Wordsworth aims to seek the supernatural forces within normal human reality. As we know, the speaker from the very beginning is superstitious and prone to otherworldly belief that other forces outside of nature are at work. He believes in ghosts and thinks that the area surrounding the child's grave must be haunted "voices of the dead" as the pond appears never to dry up despite the sun shining down on it. He also thinks that the grass shaking is down to malignant forces and sees the area as unholy or evil (when in fact it could be nature protecting the baby and making sure it stays where it belongs- as part of nature). "the grass...shook upon the ground".
The supernatural presence in this poem is in the speaker's mind and so adds to his clear unreliability. Wordsworth's own search for the supernatural in the natural seems to be within the speaker's own superstitions e.g. the ghost reflection of the child in the pond that never dries and that the thorn and nature appear eager to attack (or alternatively protect). The narrative reveals more about the speaker than the actual character, Martha Ray, and so may be a poem targeted at revealing human nature and the need for tragedy and gossip/hearsay. The speaker pieces together a story that is based more on myth, superstition and hearsat than on actual evidence and reality- emulating the true essence of what rumours are (usually favouring the negative interpretation of the gossip i.e. that Martha did kill her baby) - the need of scandal?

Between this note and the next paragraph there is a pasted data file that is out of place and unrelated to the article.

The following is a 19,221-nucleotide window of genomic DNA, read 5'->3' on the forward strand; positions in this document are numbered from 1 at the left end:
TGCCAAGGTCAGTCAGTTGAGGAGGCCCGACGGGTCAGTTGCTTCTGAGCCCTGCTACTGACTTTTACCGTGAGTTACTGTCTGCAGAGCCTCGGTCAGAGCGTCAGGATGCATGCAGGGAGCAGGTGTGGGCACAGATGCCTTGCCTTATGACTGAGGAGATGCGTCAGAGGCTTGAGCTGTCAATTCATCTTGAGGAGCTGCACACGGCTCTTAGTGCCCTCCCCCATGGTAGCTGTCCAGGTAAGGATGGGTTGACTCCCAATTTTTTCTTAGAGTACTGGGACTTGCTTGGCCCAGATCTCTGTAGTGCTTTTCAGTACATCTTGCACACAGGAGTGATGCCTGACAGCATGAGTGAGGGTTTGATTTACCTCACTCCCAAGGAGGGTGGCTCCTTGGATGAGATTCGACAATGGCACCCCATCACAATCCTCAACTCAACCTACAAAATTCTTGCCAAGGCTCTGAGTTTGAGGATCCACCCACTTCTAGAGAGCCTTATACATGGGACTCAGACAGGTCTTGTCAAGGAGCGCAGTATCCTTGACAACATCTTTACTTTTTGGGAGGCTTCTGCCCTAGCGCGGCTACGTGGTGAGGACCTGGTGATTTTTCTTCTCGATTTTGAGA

Wordsworth is exploring the isolated character/solitary figure- Martha has no connections to others and has been abandoned and ostracised- she does not utter much except for the constant cry of "Oh woe is me! Oh misery!" which is not directed to anyone. She is detached from everyone (except from her lost baby and nature), in some instances it appears her and nature are as one e.g. use of the pathetic fallacy- the weather reflects her emotions "twas mist and rain".
The begins on the strange image of the thorn as "as mass of knotted joints". As is typical of the poems in 'Lyrical Ballads', a lot of time is spent describing the unexceptional, this ordinary and ugly thorn. The language is often stark and basic e.g. "so old". This is very far removed from the poetic diction of the day (hence why this collection was revolutionary). Unlike a typical ballad, a clear moral and lesson is not reached at the poem's end. The narrator merely seems to inform the reader, leaving them to draw their own conclusion, by admitting his…